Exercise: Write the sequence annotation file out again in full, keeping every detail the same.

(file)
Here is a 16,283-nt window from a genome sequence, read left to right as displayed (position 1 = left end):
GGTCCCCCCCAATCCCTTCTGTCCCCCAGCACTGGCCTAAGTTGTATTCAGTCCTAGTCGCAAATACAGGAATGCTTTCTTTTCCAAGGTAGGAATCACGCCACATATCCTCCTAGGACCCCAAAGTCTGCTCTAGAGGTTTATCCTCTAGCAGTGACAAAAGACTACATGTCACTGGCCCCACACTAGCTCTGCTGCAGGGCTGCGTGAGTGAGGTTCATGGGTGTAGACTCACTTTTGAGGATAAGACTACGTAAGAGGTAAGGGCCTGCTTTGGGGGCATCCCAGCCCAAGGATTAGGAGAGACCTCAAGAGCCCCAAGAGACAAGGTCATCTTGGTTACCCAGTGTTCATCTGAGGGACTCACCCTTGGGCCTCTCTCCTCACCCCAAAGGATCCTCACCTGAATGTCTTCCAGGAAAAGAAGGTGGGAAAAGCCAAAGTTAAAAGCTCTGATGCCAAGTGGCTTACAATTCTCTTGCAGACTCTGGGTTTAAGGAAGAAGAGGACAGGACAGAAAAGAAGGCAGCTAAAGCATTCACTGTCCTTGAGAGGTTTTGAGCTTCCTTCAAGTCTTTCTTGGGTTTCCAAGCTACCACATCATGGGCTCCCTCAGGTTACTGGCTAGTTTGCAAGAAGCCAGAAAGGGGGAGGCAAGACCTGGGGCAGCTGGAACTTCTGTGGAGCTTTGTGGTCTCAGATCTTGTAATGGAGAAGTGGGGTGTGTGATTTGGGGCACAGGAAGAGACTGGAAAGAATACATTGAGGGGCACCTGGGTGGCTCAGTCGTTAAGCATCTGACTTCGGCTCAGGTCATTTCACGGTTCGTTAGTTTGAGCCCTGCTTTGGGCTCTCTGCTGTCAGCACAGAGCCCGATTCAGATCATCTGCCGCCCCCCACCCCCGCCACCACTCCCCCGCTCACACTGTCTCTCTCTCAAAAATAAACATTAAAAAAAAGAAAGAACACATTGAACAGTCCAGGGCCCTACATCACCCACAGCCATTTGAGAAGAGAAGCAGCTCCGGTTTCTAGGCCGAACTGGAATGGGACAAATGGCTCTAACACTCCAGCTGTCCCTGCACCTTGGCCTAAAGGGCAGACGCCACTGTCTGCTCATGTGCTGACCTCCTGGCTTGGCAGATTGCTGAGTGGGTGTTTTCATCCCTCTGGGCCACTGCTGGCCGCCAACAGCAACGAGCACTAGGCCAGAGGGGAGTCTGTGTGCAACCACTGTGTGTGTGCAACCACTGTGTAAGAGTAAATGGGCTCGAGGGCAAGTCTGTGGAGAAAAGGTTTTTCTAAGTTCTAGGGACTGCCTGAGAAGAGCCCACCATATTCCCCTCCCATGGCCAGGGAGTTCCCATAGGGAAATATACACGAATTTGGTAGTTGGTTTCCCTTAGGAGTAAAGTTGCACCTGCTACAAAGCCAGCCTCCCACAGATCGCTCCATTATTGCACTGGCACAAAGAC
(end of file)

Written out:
Here is a 16,283-nt window from a genome sequence, read left to right as displayed (position 1 = left end):
GGTCCCCCCCAATCCCTTCTGTCCCCCAGCACTGGCCTAAGTTGTATTCAGTCCTAGTCGCAAATACAGGAATGCTTTCTTTTCCAAGGTAGGAATCACGCCACATATCCTCCTAGGACCCCAAAGTCTGCTCTAGAGGTTTATCCTCTAGCAGTGACAAAAGACTACATGTCACTGGCCCCACACTAGCTCTGCTGCAGGGCTGCGTGAGTGAGGTTCATGGGTGTAGACTCACTTTTGAGGATAAGACTACGTAAGAGGTAAGGGCCTGCTTTGGGGGCATCCCAGCCCAAGGATTAGGAGAGACCTCAAGAGCCCCAAGAGACAAGGTCATCTTGGTTACCCAGTGTTCATCTGAGGGACTCACCCTTGGGCCTCTCTCCTCACCCCAAAGGATCCTCACCTGAATGTCTTCCAGGAAAAGAAGGTGGGAAAAGCCAAAGTTAAAAGCTCTGATGCCAAGTGGCTTACAATTCTCTTGCAGACTCTGGGTTTAAGGAAGAAGAGGACAGGACAGAAAAGAAGGCAGCTAAAGCATTCACTGTCCTTGAGAGGTTTTGAGCTTCCTTCAAGTCTTTCTTGGGTTTCCAAGCTACCACATCATGGGCTCCCTCAGGTTACTGGCTAGTTTGCAAGAAGCCAGAAAGGGGGAGGCAAGACCTGGGGCAGCTGGAACTTCTGTGGAGCTTTGTGGTCTCAGATCTTGTAATGGAGAAGTGGGGTGTGTGATTTGGGGCACAGGAAGAGACTGGAAAGAATACATTGAGGGGCACCTGGGTGGCTCAGTCGTTAAGCATCTGACTTCGGCTCAGGTCATTTCACGGTTCGTTAGTTTGAGCCCTGCTTTGGGCTCTCTGCTGTCAGCACAGAGCCCGATTCAGATCATCTGCCGCCCCCCACCCCCGCCACCACTCCCCCGCTCACACTGTCTCTCTCTCAAAAATAAACATTAAAAAAAAGAAAGAACACATTGAACAGTCCAGGGCCCTACATCACCCACAGCCATTTGAGAAGAGAAGCAGCTCCGGTTTCTAGGCCGAACTGGAATGGGACAAATGGCTCTAACACTCCAGCTGTCCCTGCACCTTGGCCTAAAGGGCAGACGCCACTGTCTGCTCATGTGCTGACCTCCTGGCTTGGCAGATTGCTGAGTGGGTGTTTTCATCCCTCTGGGCCACTGCTGGCCGCCAACAGCAACGAGCACTAGGCCAGAGGGGAGTCTGTGTGCAACCACTGTGTGTGTGCAACCACTGTGTAAGAGTAAATGGGCTCGAGGGCAAGTCTGTGGAGAAAAGGTTTTTCTAAGTTCTAGGGACTGCCTGAGAAGAGCCCACCATATTCCCCTCCCATGGCCAGGGAGTTCCCATAGGGAAATATACACGAATTTGGTAGTTGGTTTCCCTTAGGAGTAAAGTTGCACCTGCTACAAAGCCAGCCTCCCACAGATCGCTCCATTATTGCACTGGCACAAAGAC